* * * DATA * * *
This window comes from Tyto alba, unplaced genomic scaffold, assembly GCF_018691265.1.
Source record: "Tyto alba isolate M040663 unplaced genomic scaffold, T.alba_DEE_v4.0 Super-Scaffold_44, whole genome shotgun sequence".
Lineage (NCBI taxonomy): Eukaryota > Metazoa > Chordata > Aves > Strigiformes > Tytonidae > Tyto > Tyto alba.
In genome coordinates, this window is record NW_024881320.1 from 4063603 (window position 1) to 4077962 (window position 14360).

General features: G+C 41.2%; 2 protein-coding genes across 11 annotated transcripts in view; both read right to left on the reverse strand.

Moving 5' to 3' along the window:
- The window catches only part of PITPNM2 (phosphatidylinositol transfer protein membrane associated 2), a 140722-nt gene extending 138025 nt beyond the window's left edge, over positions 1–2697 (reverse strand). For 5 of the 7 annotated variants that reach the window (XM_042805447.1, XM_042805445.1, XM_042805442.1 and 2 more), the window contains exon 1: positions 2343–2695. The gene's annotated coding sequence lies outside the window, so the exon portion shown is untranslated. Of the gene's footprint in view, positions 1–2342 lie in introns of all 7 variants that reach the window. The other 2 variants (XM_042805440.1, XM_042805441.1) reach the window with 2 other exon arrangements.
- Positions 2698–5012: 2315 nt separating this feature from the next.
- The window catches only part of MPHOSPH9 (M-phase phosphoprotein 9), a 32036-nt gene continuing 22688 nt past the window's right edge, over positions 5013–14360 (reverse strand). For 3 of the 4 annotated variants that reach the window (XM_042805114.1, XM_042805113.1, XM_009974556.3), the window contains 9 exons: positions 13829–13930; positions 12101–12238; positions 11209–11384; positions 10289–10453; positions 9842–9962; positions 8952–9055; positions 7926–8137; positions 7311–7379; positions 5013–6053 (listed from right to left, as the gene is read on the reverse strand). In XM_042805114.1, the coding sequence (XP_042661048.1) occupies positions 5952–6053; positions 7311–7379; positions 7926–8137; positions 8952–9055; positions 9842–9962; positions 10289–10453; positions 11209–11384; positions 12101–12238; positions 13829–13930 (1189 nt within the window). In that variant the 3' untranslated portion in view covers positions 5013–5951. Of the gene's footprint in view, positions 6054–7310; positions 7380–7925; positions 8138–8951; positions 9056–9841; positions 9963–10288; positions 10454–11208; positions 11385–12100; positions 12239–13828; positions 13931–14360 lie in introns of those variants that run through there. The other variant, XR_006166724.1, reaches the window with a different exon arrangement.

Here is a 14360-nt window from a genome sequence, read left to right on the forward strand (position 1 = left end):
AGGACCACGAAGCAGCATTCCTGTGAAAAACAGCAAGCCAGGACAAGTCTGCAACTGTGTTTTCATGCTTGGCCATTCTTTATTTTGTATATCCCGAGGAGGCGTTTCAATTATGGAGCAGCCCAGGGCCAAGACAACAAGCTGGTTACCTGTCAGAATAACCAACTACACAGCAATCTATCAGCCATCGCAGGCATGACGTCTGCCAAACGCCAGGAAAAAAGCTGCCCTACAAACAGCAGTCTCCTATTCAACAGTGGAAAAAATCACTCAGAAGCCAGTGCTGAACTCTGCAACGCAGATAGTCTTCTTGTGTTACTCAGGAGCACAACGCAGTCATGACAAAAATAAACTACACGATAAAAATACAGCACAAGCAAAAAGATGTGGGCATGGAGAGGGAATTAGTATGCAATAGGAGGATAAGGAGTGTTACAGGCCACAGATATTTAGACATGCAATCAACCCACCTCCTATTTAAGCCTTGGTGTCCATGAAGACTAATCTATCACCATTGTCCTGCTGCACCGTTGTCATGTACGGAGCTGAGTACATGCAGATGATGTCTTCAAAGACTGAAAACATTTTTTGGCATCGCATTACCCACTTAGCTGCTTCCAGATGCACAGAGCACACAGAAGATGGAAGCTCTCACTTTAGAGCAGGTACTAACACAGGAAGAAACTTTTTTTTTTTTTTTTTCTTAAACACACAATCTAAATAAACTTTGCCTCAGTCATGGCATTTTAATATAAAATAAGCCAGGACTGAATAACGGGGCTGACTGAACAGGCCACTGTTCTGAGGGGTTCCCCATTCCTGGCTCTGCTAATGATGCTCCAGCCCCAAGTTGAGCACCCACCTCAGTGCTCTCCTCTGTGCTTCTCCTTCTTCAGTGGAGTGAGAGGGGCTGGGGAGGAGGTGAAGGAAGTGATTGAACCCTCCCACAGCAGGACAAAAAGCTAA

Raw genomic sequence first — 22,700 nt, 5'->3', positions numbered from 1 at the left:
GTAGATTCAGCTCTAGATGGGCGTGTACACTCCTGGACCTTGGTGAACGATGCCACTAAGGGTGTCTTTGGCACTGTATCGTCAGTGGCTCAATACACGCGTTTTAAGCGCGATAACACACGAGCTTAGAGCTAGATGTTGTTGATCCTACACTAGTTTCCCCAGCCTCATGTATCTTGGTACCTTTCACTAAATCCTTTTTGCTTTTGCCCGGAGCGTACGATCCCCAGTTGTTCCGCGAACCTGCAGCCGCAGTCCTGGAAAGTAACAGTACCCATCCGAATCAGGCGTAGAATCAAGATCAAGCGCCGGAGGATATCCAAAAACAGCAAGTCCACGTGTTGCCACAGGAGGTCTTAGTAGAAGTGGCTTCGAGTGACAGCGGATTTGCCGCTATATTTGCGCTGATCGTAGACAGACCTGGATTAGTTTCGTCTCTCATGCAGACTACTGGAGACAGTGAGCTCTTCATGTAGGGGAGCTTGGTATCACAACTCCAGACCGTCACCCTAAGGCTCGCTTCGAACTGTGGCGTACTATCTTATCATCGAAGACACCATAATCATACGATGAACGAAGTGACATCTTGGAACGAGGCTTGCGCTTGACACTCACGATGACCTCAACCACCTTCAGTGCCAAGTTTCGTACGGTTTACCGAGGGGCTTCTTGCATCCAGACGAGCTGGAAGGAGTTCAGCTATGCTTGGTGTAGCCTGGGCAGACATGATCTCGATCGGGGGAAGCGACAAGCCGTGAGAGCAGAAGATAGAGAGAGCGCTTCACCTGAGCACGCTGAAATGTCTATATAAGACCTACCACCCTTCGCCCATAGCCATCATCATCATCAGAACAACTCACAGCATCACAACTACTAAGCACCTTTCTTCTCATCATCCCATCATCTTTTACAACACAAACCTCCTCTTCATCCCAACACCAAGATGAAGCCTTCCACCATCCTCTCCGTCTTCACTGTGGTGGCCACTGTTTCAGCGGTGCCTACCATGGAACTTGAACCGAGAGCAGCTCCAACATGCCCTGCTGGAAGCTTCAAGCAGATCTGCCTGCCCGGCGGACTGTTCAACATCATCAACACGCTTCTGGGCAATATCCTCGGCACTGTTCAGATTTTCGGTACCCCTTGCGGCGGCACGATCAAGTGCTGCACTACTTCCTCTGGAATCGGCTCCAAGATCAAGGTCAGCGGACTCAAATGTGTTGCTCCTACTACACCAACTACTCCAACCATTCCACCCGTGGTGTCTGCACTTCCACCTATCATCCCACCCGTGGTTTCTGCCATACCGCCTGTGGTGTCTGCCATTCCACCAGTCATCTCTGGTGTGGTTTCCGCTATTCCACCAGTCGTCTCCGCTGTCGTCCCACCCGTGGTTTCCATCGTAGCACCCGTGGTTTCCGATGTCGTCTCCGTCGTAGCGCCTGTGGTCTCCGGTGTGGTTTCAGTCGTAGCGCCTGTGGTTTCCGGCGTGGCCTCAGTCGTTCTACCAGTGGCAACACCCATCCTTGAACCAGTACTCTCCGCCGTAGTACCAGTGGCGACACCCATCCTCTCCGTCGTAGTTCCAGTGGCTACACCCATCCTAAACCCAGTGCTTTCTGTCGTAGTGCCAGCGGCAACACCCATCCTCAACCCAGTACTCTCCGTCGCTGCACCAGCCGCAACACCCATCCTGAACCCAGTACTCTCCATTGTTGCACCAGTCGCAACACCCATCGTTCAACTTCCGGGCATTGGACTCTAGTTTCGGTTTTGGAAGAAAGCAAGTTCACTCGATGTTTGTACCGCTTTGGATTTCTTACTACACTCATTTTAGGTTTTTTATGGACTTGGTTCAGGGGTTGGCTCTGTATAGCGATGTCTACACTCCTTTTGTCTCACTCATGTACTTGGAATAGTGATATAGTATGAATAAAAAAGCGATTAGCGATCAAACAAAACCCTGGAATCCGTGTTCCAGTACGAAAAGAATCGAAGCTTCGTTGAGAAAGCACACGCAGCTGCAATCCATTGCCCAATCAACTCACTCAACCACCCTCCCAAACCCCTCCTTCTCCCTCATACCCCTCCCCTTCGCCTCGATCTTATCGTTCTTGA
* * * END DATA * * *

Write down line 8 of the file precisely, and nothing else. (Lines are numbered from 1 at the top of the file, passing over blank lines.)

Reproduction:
- Positions 2698–5012: 2315 nt separating this feature from the next.